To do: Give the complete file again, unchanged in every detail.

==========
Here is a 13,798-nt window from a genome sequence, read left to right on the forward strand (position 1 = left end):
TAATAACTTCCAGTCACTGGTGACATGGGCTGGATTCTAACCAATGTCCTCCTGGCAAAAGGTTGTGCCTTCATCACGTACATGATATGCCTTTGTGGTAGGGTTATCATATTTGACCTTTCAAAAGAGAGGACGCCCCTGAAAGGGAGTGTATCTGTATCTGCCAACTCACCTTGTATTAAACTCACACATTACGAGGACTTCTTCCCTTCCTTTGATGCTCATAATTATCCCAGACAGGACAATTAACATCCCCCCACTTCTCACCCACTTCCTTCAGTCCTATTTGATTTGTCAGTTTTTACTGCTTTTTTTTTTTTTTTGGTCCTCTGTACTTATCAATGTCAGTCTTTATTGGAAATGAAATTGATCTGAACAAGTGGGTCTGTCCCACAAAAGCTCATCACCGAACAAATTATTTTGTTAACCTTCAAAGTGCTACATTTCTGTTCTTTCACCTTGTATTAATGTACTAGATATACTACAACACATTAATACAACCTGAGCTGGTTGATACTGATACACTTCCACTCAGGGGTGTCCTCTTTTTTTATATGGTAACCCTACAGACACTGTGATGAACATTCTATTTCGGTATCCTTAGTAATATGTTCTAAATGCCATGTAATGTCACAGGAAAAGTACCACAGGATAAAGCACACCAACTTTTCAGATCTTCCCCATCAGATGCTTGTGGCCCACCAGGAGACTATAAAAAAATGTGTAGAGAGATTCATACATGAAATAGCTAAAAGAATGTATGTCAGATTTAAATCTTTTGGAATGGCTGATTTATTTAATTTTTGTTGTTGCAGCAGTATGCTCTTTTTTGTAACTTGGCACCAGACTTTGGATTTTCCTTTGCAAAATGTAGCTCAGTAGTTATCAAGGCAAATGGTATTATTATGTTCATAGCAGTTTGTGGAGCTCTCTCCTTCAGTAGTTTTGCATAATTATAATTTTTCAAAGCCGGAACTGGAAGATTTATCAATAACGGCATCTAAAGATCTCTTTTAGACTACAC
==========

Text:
Here is a 13,798-nt window from a genome sequence, read left to right on the forward strand (position 1 = left end):
TAATAACTTCCAGTCACTGGTGACATGGGCTGGATTCTAACCAATGTCCTCCTGGCAAAAGGTTGTGCCTTCATCACGTACATGATATGCCTTTGTGGTAGGGTTATCATATTTGACCTTTCAAAAGAGAGGACGCCCCTGAAAGGGAGTGTATCTGTATCTGCCAACTCACCTTGTATTAAACTCACACATTACGAGGACTTCTTCCCTTCCTTTGATGCTCATAATTATCCCAGACAGGACAATTAACATCCCCCCACTTCTCACCCACTTCCTTCAGTCCTATTTGATTTGTCAGTTTTTACTGCTTTTTTTTTTTTTTTGGTCCTCTGTACTTATCAATGTCAGTCTTTATTGGAAATGAAATTGATCTGAACAAGTGGGTCTGTCCCACAAAAGCTCATCACCGAACAAATTATTTTGTTAACCTTCAAAGTGCTACATTTCTGTTCTTTCACCTTGTATTAATGTACTAGATATACTACAACACATTAATACAACCTGAGCTGGTTGATACTGATACACTTCCACTCAGGGGTGTCCTCTTTTTTTATATGGTAACCCTACAGACACTGTGATGAACATTCTATTTCGGTATCCTTAGTAATATGTTCTAAATGCCATGTAATGTCACAGGAAAAGTACCACAGGATAAAGCACACCAACTTTTCAGATCTTCCCCATCAGATGCTTGTGGCCCACCAGGAGACTATAAAAAAATGTGTAGAGAGATTCATACATGAAATAGCTAAAAGAATGTATGTCAGATTTAAATCTTTTGGAATGGCTGATTTATTTAATTTTTGTTGTTGCAGCAGTATGCTCTTTTTTGTAACTTGGCACCAGACTTTGGATTTTCCTTTGCAAAATGTAGCTCAGTAGTTATCAAGGCAAATGGTATTATTATGTTCATAGCAGTTTGTGGAGCTCTCTCCTTCAGTAGTTTTGCATAATTATAATTTTTCAAAGCCGGAACTGGAAGATTTATCAATAACGGCATCTAAAGATCTCTTTTAGACTACAC